Rainbow Family Brings Annual Gathering, Message Of Peace To Northern Wisconsin


By Danielle Kaeding | July 19, 2019

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  • A sign reads “Welcome Home” at the beginning of the trail leading to the main meadow area of the Rainbow Family gathering on July 4, 2019. (Danielle Kaeding/WPR)

A sign reads “Welcome Home” at the beginning of the trail leading to the main meadow area of the Rainbow Family gathering on July 4, 2019. (Danielle Kaeding/WPR)

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Iron River is a small city of about 1,100 people in northern Wisconsin. But, at least five times that many people recently traveled to the area to make it their temporary home. They’re known as the Rainbow Family of Living Light. The loose-knit group has been meeting every year in a national forest since 1972.

This year, the group chose the Chequamegon-Nicolet National Forest for the height of their gathering on the July 4th holiday.

About 20 minutes south of Iron River, cars with license plates from almost every state in the nation lined Canthook Lake Road within the national forest. Some people traveled thousands of miles just to get this point. It’s about another hour by foot – at times in the rain – to get to the meadow. At mid-day, that’s where hundreds joined hands in a vast circle to meditate and pray for peace.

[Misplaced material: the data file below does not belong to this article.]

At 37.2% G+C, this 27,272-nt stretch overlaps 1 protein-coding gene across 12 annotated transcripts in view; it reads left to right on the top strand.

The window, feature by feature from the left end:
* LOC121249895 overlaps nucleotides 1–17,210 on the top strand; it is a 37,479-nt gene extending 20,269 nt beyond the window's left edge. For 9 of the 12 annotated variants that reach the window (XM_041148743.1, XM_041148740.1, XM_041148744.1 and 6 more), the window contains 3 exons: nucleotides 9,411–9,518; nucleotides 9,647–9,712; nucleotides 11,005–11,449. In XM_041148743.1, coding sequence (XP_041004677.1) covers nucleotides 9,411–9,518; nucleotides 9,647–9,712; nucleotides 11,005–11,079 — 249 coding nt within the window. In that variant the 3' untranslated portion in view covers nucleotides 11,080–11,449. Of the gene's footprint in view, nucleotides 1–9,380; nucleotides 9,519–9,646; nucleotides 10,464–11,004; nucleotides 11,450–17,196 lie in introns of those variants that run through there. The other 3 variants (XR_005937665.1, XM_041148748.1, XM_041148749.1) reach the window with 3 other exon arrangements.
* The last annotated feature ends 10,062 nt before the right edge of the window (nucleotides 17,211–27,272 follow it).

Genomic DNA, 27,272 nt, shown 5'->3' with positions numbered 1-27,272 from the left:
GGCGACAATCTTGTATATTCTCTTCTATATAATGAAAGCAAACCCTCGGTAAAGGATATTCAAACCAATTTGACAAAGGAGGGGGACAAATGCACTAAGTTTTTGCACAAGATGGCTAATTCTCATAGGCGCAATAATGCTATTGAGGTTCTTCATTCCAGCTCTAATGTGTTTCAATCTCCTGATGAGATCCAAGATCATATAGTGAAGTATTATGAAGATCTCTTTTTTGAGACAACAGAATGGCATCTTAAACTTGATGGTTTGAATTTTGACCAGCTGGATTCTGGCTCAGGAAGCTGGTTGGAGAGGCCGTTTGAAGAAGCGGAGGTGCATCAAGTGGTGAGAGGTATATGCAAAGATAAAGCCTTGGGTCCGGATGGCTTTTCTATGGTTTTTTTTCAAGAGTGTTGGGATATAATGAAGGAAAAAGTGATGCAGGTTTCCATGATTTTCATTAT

The meadow hummed with the sounds of people chanting “om.”

After a while, the crowd erupted into cheers and celebration. People danced and played music. They hugged one another, saying ‘I love you’ to those they met. Many wore tie-dyed clothes and some had elaborate costumes like a rainbow-colored jester carrying a flat disco ball. A few wore nothing at all.

Karin Zirk came from San Diego, California, for the July 4th celebration.

“(There’s) so much emotion and love that’s here,” said Zirk. “We did this om. It’s like we found a way to bring peace down to Earth for at least one day.”

The gathering means different things to people. But, love, peace and unity seem to be a common thread that knit them together. Geoffrey Carpenter of Baltimore, Maryland, who goes by the Rainbow name “Jonah,” said it’s a welcoming community.